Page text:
What’s your life game? I discovered long ago my life plan involves knives. Folding knives, fixed blades, pocket knives, survival knives, tactical knives, it doesn’t matter to me. As long as it has an edge, I’m interested. Join me as I write about life, knives and the things seen from the knife edge.
If you don’t agree with that statement it is probable because
no one ever gave you a pocket knife.
Recently I’ve been gifted with two.
Honestly, it’s impossible to determine if I like one more than the
other. It’s quite possible I like both
of them equally.
My friend Tom sent me a nice Buck Slimline from customer
appreciation days at Buck HQ. As I
understand it, many of the knives available at these days are of limited
production and one and done uniqueness.
The Buck Slimline is a nice one hand opening lock
blade.The steel is 420HC that has been
cryogenically quenched.Buck likes this
steel a lot and with good reason.It
makes a great blade for general use.420HC
contains 0.45% carbon and 13% chromium.The cryogenic heat treatment helps ensure the best combination of steel
phases.This all adds up to a stainless steel
blade with a RHC of 58.The blade is
stain resistant and is hard enough to hold an edge, not be brittle and can be
sharpened with ordinary stones.
I love the black handle with blood red drizzle. My love of Bucks started in college with the
Buck 110. I can’t tell you how many camp
fires I’ve built with that Buck. Now I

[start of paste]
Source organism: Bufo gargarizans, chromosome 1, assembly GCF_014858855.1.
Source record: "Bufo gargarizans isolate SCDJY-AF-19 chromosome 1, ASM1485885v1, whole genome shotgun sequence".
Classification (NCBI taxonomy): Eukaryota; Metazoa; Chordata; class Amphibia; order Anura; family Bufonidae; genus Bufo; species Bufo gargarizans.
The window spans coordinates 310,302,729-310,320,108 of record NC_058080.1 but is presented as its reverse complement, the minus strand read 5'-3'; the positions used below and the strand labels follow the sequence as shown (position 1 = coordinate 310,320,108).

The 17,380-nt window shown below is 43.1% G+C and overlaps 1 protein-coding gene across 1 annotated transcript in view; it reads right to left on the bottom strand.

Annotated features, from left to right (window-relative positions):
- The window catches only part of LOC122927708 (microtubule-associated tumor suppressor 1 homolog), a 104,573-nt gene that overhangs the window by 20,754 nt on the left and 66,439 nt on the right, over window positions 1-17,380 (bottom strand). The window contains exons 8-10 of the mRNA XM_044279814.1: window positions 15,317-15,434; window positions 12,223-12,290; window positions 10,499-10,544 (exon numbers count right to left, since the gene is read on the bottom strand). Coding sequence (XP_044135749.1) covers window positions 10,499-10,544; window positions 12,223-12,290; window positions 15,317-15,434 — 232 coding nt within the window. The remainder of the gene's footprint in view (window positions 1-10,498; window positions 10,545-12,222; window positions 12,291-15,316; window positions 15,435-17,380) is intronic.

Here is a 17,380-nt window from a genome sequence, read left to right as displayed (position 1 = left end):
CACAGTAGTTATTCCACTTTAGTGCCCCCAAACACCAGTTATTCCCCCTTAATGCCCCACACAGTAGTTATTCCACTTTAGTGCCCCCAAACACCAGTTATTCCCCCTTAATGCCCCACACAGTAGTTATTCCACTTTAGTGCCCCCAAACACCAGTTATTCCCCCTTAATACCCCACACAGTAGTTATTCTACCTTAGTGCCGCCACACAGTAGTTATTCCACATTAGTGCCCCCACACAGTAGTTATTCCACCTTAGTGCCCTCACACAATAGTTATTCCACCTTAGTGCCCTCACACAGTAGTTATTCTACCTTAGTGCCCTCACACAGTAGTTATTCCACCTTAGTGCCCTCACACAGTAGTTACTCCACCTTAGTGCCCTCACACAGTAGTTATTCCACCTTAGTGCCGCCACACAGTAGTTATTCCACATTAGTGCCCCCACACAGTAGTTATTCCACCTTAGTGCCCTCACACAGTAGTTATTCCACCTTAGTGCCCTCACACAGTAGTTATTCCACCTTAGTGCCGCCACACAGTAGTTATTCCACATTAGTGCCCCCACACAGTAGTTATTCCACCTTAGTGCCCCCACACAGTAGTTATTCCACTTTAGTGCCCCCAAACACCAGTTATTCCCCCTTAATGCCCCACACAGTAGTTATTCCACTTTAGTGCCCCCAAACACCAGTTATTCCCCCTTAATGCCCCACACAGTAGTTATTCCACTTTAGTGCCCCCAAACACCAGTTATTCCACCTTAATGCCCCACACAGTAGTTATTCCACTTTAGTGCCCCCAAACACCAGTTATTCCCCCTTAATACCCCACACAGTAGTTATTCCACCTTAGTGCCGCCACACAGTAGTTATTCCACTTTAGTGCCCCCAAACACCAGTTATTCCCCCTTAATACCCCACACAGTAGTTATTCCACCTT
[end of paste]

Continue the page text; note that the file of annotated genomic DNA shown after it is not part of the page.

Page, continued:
have another, but it’s just too pretty to use!
I’m deeply touched by this Buck.
1996 Bullet Knife
My friend Paul passed on a number of years ago. I met him because I was a shooting buddy of
his wife and we grew close. Paul was a
soft spoken man and I always found him to be dependable and keeper of his
word.These are virtues I value.
I recently got his Remington 1996 bullet
knife. It’s in great shape, Paul seldom
carried anything he thought was too fancy.
The knife has a master blade as well as a smaller blade. It also comes with an awl, corkscrew, bottle
opener/straight blade screwdriver and a nasty looking can opener. The blades
are 440 stainless and the bolsters are nickel silver, a copper alloy containing
copper, nickel and zinc, but despite its name, no silver.
The boxed knife lived in a drawer mostly because Paul, I
suspect, was saving it for when he would really need it. But I saw a very different connection. The knife is called the Trailhand and Paul
was a good man to ride the trail with.
P.S. That is pretty tacky of you, Kevin, to post your price list as a comment on my blog without asking me. If I had to guess, I would suspect you're friendless and will probably die alone and forgotten. Make changes now while you still can.